I have a number of different graphs of causality relationships amongst equities (one measure I use is granger based). I was interested in knowing to what extent if A ↔ B ↔ C implies a weak A ↔ C, where am using ” ↔” to indicate granger causes in either or both directions.

In most cases the spearman correlations of A ↔ B are high, so thought as a very rough analog to observe the falloff in correlation as one progresses farther along the relationship path. So if one has a graph of “directs” from A with associated correlations to A, what are the correlations of the directs directs back to A, and so on:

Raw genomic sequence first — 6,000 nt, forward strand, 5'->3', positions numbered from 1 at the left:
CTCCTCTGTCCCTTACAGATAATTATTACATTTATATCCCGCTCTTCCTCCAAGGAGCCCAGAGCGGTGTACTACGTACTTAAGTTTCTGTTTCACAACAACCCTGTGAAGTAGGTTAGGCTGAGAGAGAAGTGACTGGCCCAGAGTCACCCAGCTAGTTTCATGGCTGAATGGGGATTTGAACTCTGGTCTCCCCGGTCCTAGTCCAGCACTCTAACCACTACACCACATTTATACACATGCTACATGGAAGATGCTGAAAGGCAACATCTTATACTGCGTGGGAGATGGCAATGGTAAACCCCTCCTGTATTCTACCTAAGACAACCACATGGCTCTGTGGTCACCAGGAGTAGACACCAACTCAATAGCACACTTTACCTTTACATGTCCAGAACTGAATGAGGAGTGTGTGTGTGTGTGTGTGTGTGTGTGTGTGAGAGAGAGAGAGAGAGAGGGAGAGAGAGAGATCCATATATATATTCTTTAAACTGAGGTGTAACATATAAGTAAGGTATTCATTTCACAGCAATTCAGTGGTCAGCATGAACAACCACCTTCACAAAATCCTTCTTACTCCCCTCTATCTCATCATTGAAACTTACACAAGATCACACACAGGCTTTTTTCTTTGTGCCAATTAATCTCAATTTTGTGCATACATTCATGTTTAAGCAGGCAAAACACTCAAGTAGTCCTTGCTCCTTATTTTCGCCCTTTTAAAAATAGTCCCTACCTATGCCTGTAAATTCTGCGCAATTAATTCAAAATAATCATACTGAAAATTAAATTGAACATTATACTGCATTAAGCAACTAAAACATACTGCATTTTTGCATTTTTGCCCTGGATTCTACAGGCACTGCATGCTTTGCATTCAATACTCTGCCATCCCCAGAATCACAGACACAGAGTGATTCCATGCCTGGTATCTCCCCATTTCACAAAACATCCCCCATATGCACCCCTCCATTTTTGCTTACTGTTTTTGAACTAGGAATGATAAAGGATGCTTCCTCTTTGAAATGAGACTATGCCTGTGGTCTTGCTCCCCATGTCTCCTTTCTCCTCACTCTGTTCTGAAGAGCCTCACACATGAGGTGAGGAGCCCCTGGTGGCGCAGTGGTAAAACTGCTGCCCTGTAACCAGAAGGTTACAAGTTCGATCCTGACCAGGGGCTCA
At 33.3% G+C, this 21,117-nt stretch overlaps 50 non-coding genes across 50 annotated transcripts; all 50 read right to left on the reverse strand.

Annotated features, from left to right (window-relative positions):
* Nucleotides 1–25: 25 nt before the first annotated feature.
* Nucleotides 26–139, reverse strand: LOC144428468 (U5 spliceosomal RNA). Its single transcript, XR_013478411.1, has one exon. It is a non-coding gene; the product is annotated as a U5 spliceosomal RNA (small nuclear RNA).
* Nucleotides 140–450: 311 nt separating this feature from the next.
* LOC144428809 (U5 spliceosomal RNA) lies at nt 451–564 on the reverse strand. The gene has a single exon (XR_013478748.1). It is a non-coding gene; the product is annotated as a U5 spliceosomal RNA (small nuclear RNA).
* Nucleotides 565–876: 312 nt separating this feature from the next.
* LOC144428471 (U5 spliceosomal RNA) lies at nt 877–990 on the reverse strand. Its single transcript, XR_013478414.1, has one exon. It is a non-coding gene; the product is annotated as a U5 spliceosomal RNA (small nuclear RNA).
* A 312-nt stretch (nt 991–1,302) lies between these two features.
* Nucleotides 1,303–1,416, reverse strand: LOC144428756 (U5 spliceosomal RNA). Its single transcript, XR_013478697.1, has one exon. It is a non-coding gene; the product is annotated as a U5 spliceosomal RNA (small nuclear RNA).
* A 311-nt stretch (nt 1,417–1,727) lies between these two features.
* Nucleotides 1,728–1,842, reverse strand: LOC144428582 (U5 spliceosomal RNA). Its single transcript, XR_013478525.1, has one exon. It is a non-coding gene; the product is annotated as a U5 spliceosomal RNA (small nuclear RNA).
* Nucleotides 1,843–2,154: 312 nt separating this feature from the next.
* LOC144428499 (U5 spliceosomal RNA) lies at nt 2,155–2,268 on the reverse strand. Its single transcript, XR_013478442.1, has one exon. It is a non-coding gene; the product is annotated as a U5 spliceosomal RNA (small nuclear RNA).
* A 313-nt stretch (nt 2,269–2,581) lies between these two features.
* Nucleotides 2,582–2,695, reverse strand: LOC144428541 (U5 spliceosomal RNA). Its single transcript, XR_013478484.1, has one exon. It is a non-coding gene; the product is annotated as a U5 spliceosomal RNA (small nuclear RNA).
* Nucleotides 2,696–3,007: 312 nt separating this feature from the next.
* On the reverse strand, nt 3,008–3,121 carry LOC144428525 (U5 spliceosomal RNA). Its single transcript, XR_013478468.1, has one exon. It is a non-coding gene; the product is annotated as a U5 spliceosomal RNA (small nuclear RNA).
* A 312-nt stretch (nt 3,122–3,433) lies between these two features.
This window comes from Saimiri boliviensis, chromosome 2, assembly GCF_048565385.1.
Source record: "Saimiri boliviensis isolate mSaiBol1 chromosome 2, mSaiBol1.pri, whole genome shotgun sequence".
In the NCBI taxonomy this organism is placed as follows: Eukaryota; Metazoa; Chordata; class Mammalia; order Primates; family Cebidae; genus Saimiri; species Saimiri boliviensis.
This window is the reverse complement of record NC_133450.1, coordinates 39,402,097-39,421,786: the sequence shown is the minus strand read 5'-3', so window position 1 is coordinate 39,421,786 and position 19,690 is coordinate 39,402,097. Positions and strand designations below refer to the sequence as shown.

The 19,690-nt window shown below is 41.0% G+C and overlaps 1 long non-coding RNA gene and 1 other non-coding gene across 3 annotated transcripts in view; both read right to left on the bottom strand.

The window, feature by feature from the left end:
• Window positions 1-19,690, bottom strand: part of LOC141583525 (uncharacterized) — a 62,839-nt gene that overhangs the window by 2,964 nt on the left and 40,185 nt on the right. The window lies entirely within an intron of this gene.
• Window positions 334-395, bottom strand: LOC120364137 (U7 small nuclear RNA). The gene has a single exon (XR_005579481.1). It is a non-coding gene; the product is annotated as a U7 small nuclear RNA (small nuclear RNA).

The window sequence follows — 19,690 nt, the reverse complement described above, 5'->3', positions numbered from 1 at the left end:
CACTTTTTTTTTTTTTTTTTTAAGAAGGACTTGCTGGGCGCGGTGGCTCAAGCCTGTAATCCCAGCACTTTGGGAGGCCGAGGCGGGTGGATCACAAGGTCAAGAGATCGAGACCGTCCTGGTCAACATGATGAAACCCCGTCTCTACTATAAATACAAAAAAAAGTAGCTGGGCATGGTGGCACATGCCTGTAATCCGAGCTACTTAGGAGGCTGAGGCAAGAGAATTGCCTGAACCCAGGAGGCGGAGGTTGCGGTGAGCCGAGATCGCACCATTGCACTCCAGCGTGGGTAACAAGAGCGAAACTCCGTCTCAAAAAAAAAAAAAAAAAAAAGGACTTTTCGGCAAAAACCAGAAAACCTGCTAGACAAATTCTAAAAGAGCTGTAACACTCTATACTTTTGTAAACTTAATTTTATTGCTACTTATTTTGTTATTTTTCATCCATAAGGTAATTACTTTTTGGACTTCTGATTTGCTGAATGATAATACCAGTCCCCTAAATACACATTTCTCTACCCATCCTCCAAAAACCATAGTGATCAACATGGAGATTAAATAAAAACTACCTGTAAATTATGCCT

**A**

ρ(A,A) = 1
**A ↔ {B,C,D}**

ρ(A, {B,C,D}) = 0.84, 0.76, 0.90
**B ↔{E,F}, C↔G, D↔{H,I,J}**

ρ(A, {E,F,G,H,I,J}) = 0.62, 0.54, 0.59, …

Well, it turns out that the correlation falls off dramatically. This does not prove anything directly about causality, but seems to imply that transitivity is limited or near non-existant or at least falls off very quickly.

Here is an analysis done for 2 different equities:

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